“And that makes us feel that the U.S. wants to fight a proxy war against AQAP.”

Ubaid claims that one of the most recent demands from the U.S. has been for Yemen to provide intelligence information about members of Al-Qaeda, arrested or being held by, the Yemeni government.

He described the expansion of anti-terrorism units to cover the four governorates as “a forward movement”, as long as they can prove efficient, are well equipped and local security leaders in the areas support them.

The Ministry of Interior said that its move aimed to “tighten the noose on terrorists and to paralyze their movements where they hideout”.

“Yemen has never been, and never will be a safe haven for terrorism,” it said.

The ministry claimed the step would advance its confrontation with Al-Qaeda elements to “a closing stage to root them out of Yemen”.

Al-Qaeda in the Arabian Peninsula (AQAP) claimed responsibility for the recent parcel bomb plot. Packages were sent to the U.S. from Yemen and intercepted in Dubai and London at the end of October.

The four governorates chosen for the new units have witnessed intense clashes between Al-Qaeda elements and Yemen’s security forces, said Saeed.

“Shabwa is the home of Fahd Al-Qasa, listed by the FBI as the third most-wanted terrorist and the U.S. born cleric Anwar Al-Awlaki,” he said.

Lauder city in Abyan governorate, where one of the branches of the counterterrorism unit will be based, was announced as an “Islamic state by Al-Qaeda,” according to Ubaid.

Similarly, Marib, where one of the branches will be established, is also considered a heaven for Al-Qaeda in Yemen, he said.

Hadramout will host the largest of the new bases. A number of the governorate’s local security leaders have been targeted by AQAP in 2009 and 2010, according to the Ministry of Interior. In March 2009, a suicide bomber in Shibam killed four South Korean tourists, which Al-Qaeda later claimed responsibility for.

[End.]

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Categories: AL Qaeda, USA, YEM

Agent Provocateurs: Al-Qaida’s New Strategy in Yemen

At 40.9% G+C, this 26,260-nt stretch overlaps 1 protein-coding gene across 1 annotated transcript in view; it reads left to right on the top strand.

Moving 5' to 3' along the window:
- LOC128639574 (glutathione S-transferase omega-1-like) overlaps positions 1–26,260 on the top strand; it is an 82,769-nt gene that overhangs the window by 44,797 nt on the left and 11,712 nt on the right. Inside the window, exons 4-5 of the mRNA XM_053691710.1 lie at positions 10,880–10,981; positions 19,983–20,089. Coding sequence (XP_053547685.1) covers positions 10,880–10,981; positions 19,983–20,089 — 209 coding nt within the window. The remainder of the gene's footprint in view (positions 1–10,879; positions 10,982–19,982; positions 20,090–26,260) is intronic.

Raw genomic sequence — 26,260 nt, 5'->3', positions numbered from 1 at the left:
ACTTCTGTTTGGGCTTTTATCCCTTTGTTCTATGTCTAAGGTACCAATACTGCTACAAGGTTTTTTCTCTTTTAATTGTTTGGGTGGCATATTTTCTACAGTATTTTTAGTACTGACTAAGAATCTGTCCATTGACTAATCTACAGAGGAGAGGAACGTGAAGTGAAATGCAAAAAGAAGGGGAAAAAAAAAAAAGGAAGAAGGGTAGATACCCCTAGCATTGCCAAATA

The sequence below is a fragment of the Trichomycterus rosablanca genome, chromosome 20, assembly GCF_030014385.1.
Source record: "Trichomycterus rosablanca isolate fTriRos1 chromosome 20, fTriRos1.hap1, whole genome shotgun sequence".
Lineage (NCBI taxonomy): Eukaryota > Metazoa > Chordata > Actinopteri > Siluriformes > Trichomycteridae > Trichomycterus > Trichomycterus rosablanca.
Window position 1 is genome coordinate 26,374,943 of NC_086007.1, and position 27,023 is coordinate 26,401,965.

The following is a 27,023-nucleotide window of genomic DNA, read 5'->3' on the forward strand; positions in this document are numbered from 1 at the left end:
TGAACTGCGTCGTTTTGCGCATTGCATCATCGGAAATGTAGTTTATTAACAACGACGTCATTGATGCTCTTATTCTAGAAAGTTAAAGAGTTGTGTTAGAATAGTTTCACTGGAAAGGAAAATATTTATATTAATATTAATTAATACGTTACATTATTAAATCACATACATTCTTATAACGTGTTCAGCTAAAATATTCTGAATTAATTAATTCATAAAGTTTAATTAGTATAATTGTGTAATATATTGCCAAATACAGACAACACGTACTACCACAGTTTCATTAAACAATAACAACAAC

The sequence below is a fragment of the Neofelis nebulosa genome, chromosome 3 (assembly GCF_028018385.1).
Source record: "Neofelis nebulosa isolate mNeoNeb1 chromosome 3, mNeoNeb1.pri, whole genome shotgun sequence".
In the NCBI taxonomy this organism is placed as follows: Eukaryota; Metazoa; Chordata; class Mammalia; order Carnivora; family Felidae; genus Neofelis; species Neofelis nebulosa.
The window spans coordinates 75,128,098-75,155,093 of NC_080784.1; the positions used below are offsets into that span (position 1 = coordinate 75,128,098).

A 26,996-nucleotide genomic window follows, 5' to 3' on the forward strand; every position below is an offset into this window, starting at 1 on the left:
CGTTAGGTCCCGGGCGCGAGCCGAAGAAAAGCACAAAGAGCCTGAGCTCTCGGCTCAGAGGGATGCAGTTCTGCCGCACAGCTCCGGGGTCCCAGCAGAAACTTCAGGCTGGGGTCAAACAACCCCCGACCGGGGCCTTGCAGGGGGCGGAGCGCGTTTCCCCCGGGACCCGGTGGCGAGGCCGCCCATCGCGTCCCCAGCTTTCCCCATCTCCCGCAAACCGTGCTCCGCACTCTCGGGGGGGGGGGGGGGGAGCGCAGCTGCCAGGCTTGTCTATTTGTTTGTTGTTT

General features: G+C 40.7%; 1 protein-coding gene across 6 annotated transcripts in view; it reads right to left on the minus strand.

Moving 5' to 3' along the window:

December 9, 2010 Comments off

The following commentary is reprinted with permission from International Relations & Security Network (ISN), Center for Security Studies, Zurich.

Agent Provocateurs:  Al-Qaida’s New Strategy in Yemen
©  Jarret Brachman
Source:  ISN
December 9, 2010

U.S. policymakers must be ever cognizant of the trap that al-Qaida hopes to lay by using agent provocateurs in deepening U.S. engagement in Yemen and in pushing the Yemeni government to the brink of collapse.

Earlier this year, al-Qaida’s top cleric updated the group’s strategy for exploiting American involvement in the Middle East. The cleric, Shaykh Abu Yahya al-Libi, presented the strategy in the immediate aftermath of the 2009 Christmas Day bombing attempt, which meant that it got little fanfare from al-Qaida’s supporters and drew even less attention from western counterterrorism analysts.

Titled, “Yemen to the United States: I Sacrifice Myself for Your Sake,” Abu Yahya offered a new look at al-Qaida’s approach to the U.S. in the Yemeni context. He argued that, by continuously provoking the U.S., al-Qaida would be able to harness America’s manic need to act, thereby luring it into meddling with Yemen’s domestic affairs and inadvertently alienating the government from the people, thus setting the stage for a domestic al-Qaida coup.

However, unlike in 2001 when al-Qaida’s goal was to remove U.S. influence from the Middle East, the movement’s new goal of enmeshing the U.S. in Yemeni affairs as much as possible is purely instrumental. It is aimed at getting the U.S. to convince the Yemeni people that their government had become nothing more than a handmaiden for the U.S. and its interests.

A new strategy

For decades, marginal violent movements within Islam have been fruitlessly trying to overthrow Arab governments. Frustrated with their repeated failures, Osama bin Laden, Ayman al-Zawahiri and al-Qaida’s senior leadership concluded that it was U.S. military support to these regimes that had to be removed from the equation before toppling them. Al-Qaida consequently shifted its targeting strategy: rather than continue its policy of hammering Arab governments – its “near” enemy – the group’s leadership came to believe that a few painful strikes against the “far” enemy of the U.S. would weaken the country’s resolve in supporting those regimes. Without their U.S. backers, al-Qaida predicted, those governments would be ripe for overthrow.

However, as the U.S. grew more entangled in the region, fighting two wars and engaging in extensive counterterrorism cooperation in the region, al-Qaida came to understand that severing the ties between the U.S. and Arab regimes would be next to impossible. Instead, al-Qaida formulated a new plan, one premised on embracing increasing American involvement in the Middle East. Al-Qaida’s new goal was to entice the U.S. to double-down on its commitment in the region and then use America’s involvement with Arab governments against them.